The good news is there are a lot of proactive strategies you can take to reduce customer churn.
The experience your customers have with first using your product has a big impact on whether they are likely to churn later down the line. You need to reduce your customer’s time to value which is the point where they start to find success with your product.
Focus on a single way to guide your users to success and then optimize your onboarding process to funnel users towards their end goal. When showing users around your product, keep details to a minimum to avoid inundating them with too much information.
Welcome emails have some of the best open rates of any emails. Take this opportunity to welcome your users to the product and strike while the iron is hot. Send them recommendations of what they can do with their new product, how it will benefit them, and explain how they can get started.
Make sure your welcome emails are from a real human, like your customer success manager. Enable customers to reply to the email in case they have questions and make it clear that you are keen to hear from them personally.
When customers are very used to using your product they often aren’t aware of product features that could really benefit them. They can end up using your product for a very narrow use case and ignoring other ways in which they could use the software.
It can be hard to break user habits and foster new behaviors but it’s important to try and make users aware of all your core functionality. Ensure that customers are getting the full use out of your software by using tooltips that can highlight features they are not yet using.
When a customer first starts using your product they’ll be excited to explore all the new features, but as time goes on the shine starts to wear off and customers are less interested in your product. You need to fan the flames and retain their interest before they start thinking that the grass is greener elsewhere.
Follow their journey and celebrate milestones they hit with your app, whether that’s setting up their first integration, completing a product tour or inviting their coworkers to join the account. Send them congratulatory emails when they meet your success criteria to show customers you are tracking their progress.
One really powerful way to engage customers and ensure you continue to retain them is by providing helpful content. Show your customers you care about them outside of using your product and deepen their connection with your brand. Content that helps customers achieve their goals and learn more about relevant topics means you are adding value to their experience.
Users that are highly engaged in your blog, social media and newsletter content are much more likely to stick with your company than if you didn’t provide this content for them.
When your sales team is trying to attract new customers, there is often a lot of personal contact as your sales reps get to know your customers and find out what they want from your product. This valuable knowledge often gets forgotten about after customers sign up and start using your product.
That’s why you need a dedicated customer success team to work closely with your customers and develop human relationships with them. You need a thorough handoff with your sales team so your CSMs are armed with the knowledge collected in the first stage of the customer journey.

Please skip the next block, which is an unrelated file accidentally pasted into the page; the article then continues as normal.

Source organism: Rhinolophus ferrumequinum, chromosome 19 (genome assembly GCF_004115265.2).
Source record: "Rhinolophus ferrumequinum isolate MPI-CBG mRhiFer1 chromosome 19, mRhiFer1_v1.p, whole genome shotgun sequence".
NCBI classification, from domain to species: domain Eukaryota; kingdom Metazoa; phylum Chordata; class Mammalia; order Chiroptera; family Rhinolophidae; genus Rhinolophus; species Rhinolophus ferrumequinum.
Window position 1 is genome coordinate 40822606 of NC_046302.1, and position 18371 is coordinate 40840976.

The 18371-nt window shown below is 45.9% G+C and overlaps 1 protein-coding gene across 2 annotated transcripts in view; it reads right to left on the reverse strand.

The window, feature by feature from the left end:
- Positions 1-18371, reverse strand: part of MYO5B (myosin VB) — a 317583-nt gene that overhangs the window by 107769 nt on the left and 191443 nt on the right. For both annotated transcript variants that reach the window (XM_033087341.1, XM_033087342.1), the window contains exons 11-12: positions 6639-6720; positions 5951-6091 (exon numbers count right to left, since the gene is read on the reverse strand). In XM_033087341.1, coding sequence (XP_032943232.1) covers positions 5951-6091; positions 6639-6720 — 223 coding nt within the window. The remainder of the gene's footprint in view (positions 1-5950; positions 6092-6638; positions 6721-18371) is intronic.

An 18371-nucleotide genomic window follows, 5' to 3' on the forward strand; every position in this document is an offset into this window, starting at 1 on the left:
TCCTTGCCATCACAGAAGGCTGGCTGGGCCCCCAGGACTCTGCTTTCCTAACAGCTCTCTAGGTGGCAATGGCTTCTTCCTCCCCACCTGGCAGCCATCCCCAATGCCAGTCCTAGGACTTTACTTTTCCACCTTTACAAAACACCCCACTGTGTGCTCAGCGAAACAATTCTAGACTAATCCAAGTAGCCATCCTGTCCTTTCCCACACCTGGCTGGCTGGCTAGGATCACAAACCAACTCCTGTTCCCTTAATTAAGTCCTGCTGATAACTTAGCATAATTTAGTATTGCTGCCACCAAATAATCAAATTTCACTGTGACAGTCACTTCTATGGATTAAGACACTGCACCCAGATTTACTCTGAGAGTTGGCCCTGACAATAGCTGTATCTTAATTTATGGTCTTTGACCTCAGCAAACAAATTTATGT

When customers are regularly speaking with your customer success managers, you can head problems off early and minimize churn.
When companies reduce churn, metrics across the board start to improve. Retaining customers over the long-term is the key to sustainable growth and should be the focus of all your customer success efforts. Loyal, satisfied customers are the key to a successful SaaS business that will survive in the future.
Churn reduction software like Churn360 can help you monitor your customers’ health and catch churn before it becomes a problem. You can check whether customers are meeting important milestones and keep track of how they are moving through the customer journey. Health scores monitor different parameters of your customers to come up with a score that tells you the likelihood of the customer churning, so you can do something about it.
Keep funneling your customers towards success and you’ll be able to keep your churn rate under control. Offering a great product is only one component of the entire picture of retaining customers, as factors like onboarding and customer success come into play. Invest in your customers across the board, and you’ll see your churn rate begin to drop.
Churn refers to the rate at which customers are canceling their subscription to your SaaS product.
To work out your churn rate, pick a certain amount of time, such as yearly, quarterly, or monthly. Find out the number of customers you had at the start of the period of time and the number who canceled during the same period. Divide the two numbers: Lost Customers ÷ Total Customers at the beginning of the time period. Finally, multiply the number by 100.
It’s important to reduce churn because it has a big impact on your company’s revenue. It’s much cheaper to retain an existing customer than it is to acquire a new one. Without retaining a substantial customer base, it’s impossible for your business to grow and meet its full potential.
Churn is a problem because it means your product is not sustainable. Customers aren’t finding value in your software or maybe your business isn’t fulfilling the promise you made to them during the sales and marketing phase. A high churn rate could be a sign of a deeper problem with your software that needs to be addressed immediately.
Users churn for all sorts of reasons, which could range from being dissatisfied with your product or service or simply having their needs changed. Some churn can be recovered from, such as reaching out to users who have had a negative experience with your brand, while other churn is not recoverable. If a user simply doesn’t like your software or has no need for it, you won’t be able to win them back.